There is little doubt that Ukraine will need rebuilding once the war eventually ends, but ‘destruction’ and ‘reconstruction’ mean different things to different people in different contexts.

For instance, there is strong disagreement as to what constitutes ‘destruction’, when the ‘destruction’ of Ukraine started and who should be blamed for it. The semantic field, like history, is a contested territory.

Those who have been following Ukrainian affairs without ideological prejudice, and with a modicum of intellectual honesty, know that at the time of the dissolution of the USSR, Ukraine was an economic powerhouse, the third industrial power of the Soviet Union after Russia and Belarus, and its breadbasket. The Soviet republic had aerospace, automobile and machine tool industries, well-developed mining, metallurgical and agricultural sectors, nuclear, oil refining and petrochemical plants, tourism and commercial infrastructures and the largest shipbuilding centre in the USSR.

Steps along a continuum of destruction

Since its independence in 1991, Ukraine’s GDP has lagged behind the level it reached in Soviet times, industry declined, and the population decreased by about 14.5 million people in 30 years due to emigration and the lowest birth rate in Europe. Ukraine has also become the third largest IMF debtor and Europe’s poorest country. These negative records cannot be blamed solely on Ukraine’s systemic and staggering corruption: the corrupt networks bleeding Ukraine are truly transnational.

Ukraine was targeted by two colour revolutions that led to regime change and civil war, and was wrestled away from its largest economic partner, Russia. Its history was erased and rewritten, neoliberal prescriptions destroyed its economic and social fabric and led to a neocolonial form of governance.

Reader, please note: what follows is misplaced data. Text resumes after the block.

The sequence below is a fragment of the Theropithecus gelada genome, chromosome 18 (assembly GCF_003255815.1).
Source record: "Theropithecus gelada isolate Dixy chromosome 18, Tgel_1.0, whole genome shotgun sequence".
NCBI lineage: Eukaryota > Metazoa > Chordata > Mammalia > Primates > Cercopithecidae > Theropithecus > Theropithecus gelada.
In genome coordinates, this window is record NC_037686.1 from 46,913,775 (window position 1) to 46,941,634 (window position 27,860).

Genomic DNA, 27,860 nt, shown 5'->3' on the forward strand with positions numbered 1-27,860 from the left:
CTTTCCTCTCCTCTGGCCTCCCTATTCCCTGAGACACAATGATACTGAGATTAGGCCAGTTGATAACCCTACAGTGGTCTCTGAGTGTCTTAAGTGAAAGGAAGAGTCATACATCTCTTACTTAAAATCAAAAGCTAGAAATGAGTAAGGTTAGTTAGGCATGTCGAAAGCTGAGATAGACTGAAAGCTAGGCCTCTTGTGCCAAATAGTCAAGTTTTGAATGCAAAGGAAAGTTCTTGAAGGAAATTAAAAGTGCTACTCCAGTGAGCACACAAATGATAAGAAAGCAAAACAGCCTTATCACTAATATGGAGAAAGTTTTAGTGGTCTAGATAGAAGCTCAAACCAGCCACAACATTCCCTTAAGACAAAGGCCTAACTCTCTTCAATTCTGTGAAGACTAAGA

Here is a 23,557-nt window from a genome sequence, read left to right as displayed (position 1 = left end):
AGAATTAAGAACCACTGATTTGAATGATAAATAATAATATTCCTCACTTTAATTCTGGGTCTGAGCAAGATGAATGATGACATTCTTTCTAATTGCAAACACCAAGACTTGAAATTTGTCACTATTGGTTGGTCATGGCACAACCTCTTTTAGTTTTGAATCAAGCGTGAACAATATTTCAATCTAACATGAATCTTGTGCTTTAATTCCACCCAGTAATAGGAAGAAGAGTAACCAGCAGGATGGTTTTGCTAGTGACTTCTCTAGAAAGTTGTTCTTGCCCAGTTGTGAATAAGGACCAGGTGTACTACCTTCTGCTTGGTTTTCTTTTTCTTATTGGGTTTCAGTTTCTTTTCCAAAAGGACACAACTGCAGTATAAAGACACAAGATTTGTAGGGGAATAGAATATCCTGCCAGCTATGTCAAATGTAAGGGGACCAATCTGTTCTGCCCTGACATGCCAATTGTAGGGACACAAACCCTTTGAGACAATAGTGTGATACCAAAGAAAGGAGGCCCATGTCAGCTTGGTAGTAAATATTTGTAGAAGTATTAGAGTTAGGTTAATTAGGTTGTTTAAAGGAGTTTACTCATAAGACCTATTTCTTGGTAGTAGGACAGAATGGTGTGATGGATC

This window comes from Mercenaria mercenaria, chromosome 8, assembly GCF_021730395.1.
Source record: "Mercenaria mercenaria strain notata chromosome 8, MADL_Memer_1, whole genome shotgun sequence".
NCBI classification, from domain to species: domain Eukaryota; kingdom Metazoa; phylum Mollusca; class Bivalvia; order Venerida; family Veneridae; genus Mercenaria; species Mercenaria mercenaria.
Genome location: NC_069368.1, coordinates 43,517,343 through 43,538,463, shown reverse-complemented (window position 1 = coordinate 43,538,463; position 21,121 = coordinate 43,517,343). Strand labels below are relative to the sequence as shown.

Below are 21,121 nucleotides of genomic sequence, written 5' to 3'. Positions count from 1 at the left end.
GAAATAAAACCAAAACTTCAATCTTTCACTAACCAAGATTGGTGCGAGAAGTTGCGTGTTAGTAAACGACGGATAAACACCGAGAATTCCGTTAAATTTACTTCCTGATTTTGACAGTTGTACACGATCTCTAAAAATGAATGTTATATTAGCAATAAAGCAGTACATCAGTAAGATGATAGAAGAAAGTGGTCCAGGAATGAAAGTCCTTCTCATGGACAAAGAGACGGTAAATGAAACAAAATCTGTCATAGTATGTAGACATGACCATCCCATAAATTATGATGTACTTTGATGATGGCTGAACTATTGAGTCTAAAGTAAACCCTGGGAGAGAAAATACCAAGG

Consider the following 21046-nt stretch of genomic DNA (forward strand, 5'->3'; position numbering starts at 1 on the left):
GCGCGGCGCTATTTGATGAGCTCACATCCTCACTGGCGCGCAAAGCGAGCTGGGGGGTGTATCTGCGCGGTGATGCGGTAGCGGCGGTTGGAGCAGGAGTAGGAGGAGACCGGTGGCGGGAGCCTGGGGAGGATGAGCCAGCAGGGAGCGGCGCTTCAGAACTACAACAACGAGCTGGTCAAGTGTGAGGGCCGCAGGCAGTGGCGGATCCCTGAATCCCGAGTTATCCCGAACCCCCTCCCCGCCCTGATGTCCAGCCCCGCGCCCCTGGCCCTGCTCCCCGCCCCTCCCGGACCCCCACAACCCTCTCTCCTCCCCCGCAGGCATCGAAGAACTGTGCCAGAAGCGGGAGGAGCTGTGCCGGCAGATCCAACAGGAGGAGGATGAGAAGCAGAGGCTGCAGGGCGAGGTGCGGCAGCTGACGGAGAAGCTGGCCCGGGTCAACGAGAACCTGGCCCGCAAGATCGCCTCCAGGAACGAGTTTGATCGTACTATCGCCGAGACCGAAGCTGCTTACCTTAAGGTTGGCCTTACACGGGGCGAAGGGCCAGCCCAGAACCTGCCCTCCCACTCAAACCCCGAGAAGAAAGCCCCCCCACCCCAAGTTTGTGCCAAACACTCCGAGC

Ukraine joined Europe’s nefarious Eastern Partnership(1) in 2009 and has been teeming with Western NGOs, economic and political advisers since its independence. The country’s indentured servitude and captivity to Western interests was cemented after the last Ukrainian government to object to the IMF’s harsh conditions was overthrown by a U.S.-sponsored coup in 2014.

On 10 December, 2013, Ukrainian president Viktor Yanukovich stated that the conditions set by the IMF for loan approval were unacceptable: “I had a conversation with U.S. Vice President Joe Biden, who told me that the issue of the IMF loan has almost been solved, but I told him that if the conditions remained we did not need such loans”. He then broke off negotiations with the IMF and turned to Russia for financial assistance. It was the sensible thing to do, but cost him dearly. You can’t break the shackles of IMF debt with impunity: not only does this lender of last resort impose its usual shock therapy of austerity, deregulation, and privatization so that the vultures can swoop in, it also furthers and protects U.S. interests.